12.  Despite representations made during oral argument before this Court, it appears from the appendix record submitted to this Court that the Commission may have failed to formally adopt the towing policy at the center of this dispute. Not only is the submitted “policy” unsigned and undated, but correspondence between attorneys dated October 22, 2008, indicates that “there still does not exist a policy of the Harrison County Commission concerning the dispatching of emergency towing services.” That same letter continues: “A policy may have been put into effect in 2001, but as far as he [Police Chief John Walker] can determine, any such policy, if a formal policy was ever adopted, has never been readopted or updated since 2001.”

13.  In its order denying summary judgment, the trial court ruled that “the Court [referring to itself] has previously ruled that violations of W.Va.Code §§ 24–6a–1 and 24–6–12 provide a private cause of action to any towing operator․” While there is no West Virginia Code § 24–6a–1, West Virginia Code § 24–6–1a (the statute to which we presume the trial court was referring) contains the following language: “Provided, That if any county has a system in place, municipalities may not adopt a different system without county approval.”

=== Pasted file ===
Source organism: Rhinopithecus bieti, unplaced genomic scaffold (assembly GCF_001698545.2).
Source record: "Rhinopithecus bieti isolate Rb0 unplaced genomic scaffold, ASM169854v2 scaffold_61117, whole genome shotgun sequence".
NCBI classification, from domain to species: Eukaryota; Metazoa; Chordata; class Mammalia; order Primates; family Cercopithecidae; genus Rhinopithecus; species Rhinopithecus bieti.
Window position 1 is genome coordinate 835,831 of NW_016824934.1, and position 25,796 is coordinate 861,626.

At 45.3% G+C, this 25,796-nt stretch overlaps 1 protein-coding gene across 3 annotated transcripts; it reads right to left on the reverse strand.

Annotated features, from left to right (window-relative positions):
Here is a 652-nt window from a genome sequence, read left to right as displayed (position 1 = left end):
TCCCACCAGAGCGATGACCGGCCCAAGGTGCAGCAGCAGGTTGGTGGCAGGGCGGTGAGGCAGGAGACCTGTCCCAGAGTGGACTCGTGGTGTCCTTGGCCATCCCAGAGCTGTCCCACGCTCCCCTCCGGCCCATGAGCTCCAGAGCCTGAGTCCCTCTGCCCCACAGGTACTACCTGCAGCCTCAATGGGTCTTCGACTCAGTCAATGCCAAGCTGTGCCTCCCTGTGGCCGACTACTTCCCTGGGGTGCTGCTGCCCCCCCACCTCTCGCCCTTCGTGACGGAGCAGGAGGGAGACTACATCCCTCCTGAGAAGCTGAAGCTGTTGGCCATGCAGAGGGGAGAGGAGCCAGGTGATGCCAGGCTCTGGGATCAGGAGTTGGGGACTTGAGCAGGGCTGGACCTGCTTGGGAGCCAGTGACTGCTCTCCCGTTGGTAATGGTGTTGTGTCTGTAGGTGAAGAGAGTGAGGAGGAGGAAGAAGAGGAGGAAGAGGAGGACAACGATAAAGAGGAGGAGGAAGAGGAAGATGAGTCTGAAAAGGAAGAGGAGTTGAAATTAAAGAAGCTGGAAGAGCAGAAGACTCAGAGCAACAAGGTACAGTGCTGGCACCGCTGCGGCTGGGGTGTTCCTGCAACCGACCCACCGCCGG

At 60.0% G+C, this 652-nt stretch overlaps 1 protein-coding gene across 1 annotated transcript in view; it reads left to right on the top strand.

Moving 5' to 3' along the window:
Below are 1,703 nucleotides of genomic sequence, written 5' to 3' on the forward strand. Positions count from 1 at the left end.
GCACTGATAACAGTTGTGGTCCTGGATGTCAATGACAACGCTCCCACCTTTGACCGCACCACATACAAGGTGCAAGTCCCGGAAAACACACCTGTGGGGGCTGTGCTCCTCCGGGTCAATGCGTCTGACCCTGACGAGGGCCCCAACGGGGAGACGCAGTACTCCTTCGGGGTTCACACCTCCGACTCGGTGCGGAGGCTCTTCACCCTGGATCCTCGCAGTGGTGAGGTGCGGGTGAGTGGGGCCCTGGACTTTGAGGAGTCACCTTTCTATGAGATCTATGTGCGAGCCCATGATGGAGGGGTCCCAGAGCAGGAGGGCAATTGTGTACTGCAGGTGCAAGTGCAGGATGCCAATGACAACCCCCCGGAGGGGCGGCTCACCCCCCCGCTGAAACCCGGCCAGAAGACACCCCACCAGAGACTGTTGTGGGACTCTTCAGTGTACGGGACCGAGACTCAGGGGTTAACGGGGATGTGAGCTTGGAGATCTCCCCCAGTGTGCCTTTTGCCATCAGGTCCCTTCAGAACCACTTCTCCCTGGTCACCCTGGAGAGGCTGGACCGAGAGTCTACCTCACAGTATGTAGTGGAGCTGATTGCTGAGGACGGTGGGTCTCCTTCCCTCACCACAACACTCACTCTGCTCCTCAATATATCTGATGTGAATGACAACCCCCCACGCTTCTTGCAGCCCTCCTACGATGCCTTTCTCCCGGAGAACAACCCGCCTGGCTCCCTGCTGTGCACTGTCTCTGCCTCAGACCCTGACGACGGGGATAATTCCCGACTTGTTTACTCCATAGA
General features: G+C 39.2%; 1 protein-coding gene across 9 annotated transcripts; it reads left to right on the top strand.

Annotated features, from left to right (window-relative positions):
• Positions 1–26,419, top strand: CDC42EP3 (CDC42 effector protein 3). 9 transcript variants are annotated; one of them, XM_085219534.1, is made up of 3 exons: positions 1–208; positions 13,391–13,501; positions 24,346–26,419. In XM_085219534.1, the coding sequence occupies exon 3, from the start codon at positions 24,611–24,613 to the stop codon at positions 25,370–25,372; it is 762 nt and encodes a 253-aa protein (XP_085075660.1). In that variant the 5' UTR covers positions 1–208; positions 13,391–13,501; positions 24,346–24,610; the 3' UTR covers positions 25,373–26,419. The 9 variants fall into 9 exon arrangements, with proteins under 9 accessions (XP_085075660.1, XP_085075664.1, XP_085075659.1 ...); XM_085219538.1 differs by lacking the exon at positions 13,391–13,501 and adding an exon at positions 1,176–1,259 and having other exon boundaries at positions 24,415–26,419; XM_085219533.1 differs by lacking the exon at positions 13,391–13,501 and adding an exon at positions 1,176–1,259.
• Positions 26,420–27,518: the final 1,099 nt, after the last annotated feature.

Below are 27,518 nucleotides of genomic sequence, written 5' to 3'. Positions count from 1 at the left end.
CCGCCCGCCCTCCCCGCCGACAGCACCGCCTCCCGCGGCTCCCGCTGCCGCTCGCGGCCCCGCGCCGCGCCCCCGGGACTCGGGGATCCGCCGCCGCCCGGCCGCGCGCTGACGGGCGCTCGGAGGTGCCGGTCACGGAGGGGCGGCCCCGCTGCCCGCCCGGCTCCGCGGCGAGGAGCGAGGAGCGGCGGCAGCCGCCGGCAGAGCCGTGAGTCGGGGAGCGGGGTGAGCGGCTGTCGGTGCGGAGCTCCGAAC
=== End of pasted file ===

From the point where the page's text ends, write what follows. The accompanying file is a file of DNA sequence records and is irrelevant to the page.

14.  See supra note 12.

15.  Doug's Towing is located in Westover. According to his affidavit, Doug Brady was informed by the City in 2008 that “only operators who were physically located within the City of Bridgeport would be called to tow for Bridgeport.” Mr. Brady indicated that he could not afford to buy a piece of commercially-zoned property within the Bridgeport city limits.

16.  In his affidavit, Police Chief Walker averred that“Dan Riggs' Towing has historically been reliable and responsive in connection with towing service provided by it and its storage facility for disabled vehicles is located within The City of Bridgeport and can, when needed, be quickly accessed by law enforcement officers thereby minimizing the burdens on The City of Bridgeport's law enforcement resources[.]”

17.  Because the towing business is heavily-regulated and controlled by the Public Service Commission, we leave any legitimate concerns rooted in unfair business distribution or opportunities to that agency.

18.  See supra note 12.

LOUGHRY, Justice:

FindLaw Career Center


      Post a Job  |  View More Jobs

    View More